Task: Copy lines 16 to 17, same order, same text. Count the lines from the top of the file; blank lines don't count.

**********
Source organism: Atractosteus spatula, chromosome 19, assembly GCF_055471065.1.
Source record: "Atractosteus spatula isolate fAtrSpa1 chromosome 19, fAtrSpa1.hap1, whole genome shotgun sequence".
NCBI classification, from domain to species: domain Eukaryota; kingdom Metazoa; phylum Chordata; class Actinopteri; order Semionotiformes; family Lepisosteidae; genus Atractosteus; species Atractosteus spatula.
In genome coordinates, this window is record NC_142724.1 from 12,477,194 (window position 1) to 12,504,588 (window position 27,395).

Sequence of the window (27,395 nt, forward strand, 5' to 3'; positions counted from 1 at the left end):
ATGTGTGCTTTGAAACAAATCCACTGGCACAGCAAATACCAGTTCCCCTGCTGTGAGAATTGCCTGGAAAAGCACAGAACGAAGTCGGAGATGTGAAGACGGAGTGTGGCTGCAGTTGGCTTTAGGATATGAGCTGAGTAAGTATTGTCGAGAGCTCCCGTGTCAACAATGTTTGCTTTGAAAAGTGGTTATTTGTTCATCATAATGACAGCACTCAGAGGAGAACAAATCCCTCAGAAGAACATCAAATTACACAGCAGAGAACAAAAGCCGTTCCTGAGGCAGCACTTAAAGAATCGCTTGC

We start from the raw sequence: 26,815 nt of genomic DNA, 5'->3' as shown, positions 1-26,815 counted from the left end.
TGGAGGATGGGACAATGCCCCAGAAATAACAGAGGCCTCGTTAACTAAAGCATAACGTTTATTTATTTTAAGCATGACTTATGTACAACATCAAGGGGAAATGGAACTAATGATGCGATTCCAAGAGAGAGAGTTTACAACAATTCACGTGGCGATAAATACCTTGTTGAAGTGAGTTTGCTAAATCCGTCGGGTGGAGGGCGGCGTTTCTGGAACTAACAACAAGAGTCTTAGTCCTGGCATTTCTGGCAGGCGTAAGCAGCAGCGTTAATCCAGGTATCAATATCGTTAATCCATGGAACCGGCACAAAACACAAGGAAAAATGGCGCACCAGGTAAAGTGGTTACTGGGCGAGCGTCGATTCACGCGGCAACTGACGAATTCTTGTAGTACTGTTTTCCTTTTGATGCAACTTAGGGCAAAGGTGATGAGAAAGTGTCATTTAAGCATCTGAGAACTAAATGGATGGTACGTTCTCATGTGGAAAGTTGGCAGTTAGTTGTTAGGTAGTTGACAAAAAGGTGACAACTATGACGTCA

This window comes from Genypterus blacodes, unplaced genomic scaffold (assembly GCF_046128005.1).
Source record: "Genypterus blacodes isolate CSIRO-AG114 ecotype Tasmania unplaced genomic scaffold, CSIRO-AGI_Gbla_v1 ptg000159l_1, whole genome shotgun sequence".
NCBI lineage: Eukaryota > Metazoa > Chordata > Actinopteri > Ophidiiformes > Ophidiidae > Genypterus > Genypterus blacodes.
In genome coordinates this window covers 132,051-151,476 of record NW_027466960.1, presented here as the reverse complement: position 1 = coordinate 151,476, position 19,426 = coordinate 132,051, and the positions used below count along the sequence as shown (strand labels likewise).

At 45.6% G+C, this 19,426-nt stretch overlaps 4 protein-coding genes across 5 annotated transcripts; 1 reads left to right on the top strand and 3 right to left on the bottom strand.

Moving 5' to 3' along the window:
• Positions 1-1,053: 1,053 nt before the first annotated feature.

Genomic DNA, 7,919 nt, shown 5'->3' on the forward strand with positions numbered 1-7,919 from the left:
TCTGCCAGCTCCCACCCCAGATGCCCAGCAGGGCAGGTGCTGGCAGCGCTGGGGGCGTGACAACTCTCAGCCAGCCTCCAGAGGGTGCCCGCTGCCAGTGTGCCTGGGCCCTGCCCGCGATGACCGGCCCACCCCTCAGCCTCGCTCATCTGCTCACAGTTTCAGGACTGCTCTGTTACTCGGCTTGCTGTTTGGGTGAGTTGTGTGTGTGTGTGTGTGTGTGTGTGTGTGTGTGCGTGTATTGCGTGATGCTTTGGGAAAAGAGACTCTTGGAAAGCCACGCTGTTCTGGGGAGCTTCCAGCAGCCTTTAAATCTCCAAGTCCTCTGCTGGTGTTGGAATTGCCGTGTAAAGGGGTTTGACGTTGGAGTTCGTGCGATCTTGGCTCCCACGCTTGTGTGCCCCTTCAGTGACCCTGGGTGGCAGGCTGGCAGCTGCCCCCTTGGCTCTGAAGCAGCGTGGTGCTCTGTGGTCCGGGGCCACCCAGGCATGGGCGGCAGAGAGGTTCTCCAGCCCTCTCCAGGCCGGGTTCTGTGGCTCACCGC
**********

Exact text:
Genomic DNA, 7,919 nt, shown 5'->3' on the forward strand with positions numbered 1-7,919 from the left:
TCTGCCAGCTCCCACCCCAGATGCCCAGCAGGGCAGGTGCTGGCAGCGCTGGGGGCGTGACAACTCTCAGCCAGCCTCCAGAGGGTGCCCGCTGCCAGTGTGCCTGGGCCCTGCCCGCGATGACCGGCCCACCCCTCAGCCTCGCTCATCTGCTCACAGTTTCAGGACTGCTCTGTTACTCGGCTTGCTGTTTGGGTGAGTTGTGTGTGTGTGTGTGTGTGTGTGTGTGTGTGTGCGTGTATTGCGTGATGCTTTGGGAAAAGAGACTCTTGGAAAGCCACGCTGTTCTGGGGAGCTTCCAGCAGCCTTTAAATCTCCAAGTCCTCTGCTGGTGTTGGAATTGCCGTGTAAAGGGGTTTGACGTTGGAGTTCGTGCGATCTTGGCTCCCACGCTTGTGTGCCCCTTCAGTGACCCTGGGTGGCAGGCTGGCAGCTGCCCCCTTGGCTCTGAAGCAGCGTGGTGCTCTGTGGTCCGGGGCCACCCAGGCATGGGCGGCAGAGAGGTTCTCCAGCCCTCTCCAGGCCGGGTTCTGTGGCTCACCGC